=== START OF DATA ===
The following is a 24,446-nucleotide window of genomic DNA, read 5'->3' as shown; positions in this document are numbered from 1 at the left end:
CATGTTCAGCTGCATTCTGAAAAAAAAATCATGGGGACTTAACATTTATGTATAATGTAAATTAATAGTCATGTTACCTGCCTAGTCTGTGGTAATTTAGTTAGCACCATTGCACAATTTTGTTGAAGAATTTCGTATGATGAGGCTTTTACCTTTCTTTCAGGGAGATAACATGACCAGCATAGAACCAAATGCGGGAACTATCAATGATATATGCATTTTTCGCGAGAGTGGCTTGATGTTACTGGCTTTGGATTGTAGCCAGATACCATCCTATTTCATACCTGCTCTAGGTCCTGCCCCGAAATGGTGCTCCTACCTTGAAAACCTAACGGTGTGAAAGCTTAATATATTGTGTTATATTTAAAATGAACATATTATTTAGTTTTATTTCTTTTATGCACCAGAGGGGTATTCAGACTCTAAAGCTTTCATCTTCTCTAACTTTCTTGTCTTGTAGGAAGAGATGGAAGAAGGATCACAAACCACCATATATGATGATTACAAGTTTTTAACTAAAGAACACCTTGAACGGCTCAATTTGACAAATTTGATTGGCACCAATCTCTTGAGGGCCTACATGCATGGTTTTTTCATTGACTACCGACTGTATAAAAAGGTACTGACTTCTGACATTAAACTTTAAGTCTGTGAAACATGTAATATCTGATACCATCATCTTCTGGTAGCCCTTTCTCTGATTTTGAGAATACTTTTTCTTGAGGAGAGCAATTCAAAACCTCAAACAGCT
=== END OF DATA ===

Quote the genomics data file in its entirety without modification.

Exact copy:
The following is a 24,446-nucleotide window of genomic DNA, read 5'->3' as shown; positions in this document are numbered from 1 at the left end:
CATGTTCAGCTGCATTCTGAAAAAAAAATCATGGGGACTTAACATTTATGTATAATGTAAATTAATAGTCATGTTACCTGCCTAGTCTGTGGTAATTTAGTTAGCACCATTGCACAATTTTGTTGAAGAATTTCGTATGATGAGGCTTTTACCTTTCTTTCAGGGAGATAACATGACCAGCATAGAACCAAATGCGGGAACTATCAATGATATATGCATTTTTCGCGAGAGTGGCTTGATGTTACTGGCTTTGGATTGTAGCCAGATACCATCCTATTTCATACCTGCTCTAGGTCCTGCCCCGAAATGGTGCTCCTACCTTGAAAACCTAACGGTGTGAAAGCTTAATATATTGTGTTATATTTAAAATGAACATATTATTTAGTTTTATTTCTTTTATGCACCAGAGGGGTATTCAGACTCTAAAGCTTTCATCTTCTCTAACTTTCTTGTCTTGTAGGAAGAGATGGAAGAAGGATCACAAACCACCATATATGATGATTACAAGTTTTTAACTAAAGAACACCTTGAACGGCTCAATTTGACAAATTTGATTGGCACCAATCTCTTGAGGGCCTACATGCATGGTTTTTTCATTGACTACCGACTGTATAAAAAGGTACTGACTTCTGACATTAAACTTTAAGTCTGTGAAACATGTAATATCTGATACCATCATCTTCTGGTAGCCCTTTCTCTGATTTTGAGAATACTTTTTCTTGAGGAGAGCAATTCAAAACCTCAAACAGCT